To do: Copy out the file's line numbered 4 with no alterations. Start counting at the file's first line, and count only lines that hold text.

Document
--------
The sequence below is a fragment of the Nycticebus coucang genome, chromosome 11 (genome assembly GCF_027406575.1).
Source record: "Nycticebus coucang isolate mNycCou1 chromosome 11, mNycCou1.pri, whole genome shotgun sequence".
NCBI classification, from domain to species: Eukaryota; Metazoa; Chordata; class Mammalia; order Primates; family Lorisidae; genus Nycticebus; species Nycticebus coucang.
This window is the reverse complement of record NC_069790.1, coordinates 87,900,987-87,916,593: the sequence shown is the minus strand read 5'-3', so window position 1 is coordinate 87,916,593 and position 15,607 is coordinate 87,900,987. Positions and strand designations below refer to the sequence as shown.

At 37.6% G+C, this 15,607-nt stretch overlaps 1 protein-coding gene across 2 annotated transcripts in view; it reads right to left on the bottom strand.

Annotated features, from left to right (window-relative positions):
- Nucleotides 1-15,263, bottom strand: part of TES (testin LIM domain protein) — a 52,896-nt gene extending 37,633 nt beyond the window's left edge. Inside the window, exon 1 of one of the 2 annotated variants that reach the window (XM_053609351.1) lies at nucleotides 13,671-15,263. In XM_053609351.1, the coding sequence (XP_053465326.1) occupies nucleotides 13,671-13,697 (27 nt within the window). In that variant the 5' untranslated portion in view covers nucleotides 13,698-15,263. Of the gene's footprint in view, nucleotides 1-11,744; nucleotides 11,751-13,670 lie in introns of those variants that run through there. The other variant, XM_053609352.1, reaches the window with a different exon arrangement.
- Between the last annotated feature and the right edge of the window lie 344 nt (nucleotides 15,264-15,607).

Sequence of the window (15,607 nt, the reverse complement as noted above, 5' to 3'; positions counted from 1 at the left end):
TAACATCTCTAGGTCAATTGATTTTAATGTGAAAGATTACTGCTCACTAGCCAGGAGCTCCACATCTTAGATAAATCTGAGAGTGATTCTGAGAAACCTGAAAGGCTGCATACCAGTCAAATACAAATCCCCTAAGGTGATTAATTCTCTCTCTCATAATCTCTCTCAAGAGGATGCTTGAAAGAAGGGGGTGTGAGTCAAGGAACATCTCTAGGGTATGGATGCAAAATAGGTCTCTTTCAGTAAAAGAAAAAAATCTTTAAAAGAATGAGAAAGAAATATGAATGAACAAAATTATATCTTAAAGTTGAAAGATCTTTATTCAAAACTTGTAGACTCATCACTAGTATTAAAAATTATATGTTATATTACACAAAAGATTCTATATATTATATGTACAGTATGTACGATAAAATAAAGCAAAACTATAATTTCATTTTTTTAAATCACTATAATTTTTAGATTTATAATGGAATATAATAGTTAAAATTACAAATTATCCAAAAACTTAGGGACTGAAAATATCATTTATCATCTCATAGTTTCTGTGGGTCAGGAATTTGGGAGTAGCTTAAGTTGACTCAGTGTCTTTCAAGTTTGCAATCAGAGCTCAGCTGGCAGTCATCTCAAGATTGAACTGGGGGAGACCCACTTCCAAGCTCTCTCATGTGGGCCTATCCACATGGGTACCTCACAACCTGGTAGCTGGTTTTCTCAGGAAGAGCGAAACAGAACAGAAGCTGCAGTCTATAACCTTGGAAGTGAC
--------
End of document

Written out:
This window is the reverse complement of record NC_069790.1, coordinates 87,900,987-87,916,593: the sequence shown is the minus strand read 5'-3', so window position 1 is coordinate 87,916,593 and position 15,607 is coordinate 87,900,987. Positions and strand designations below refer to the sequence as shown.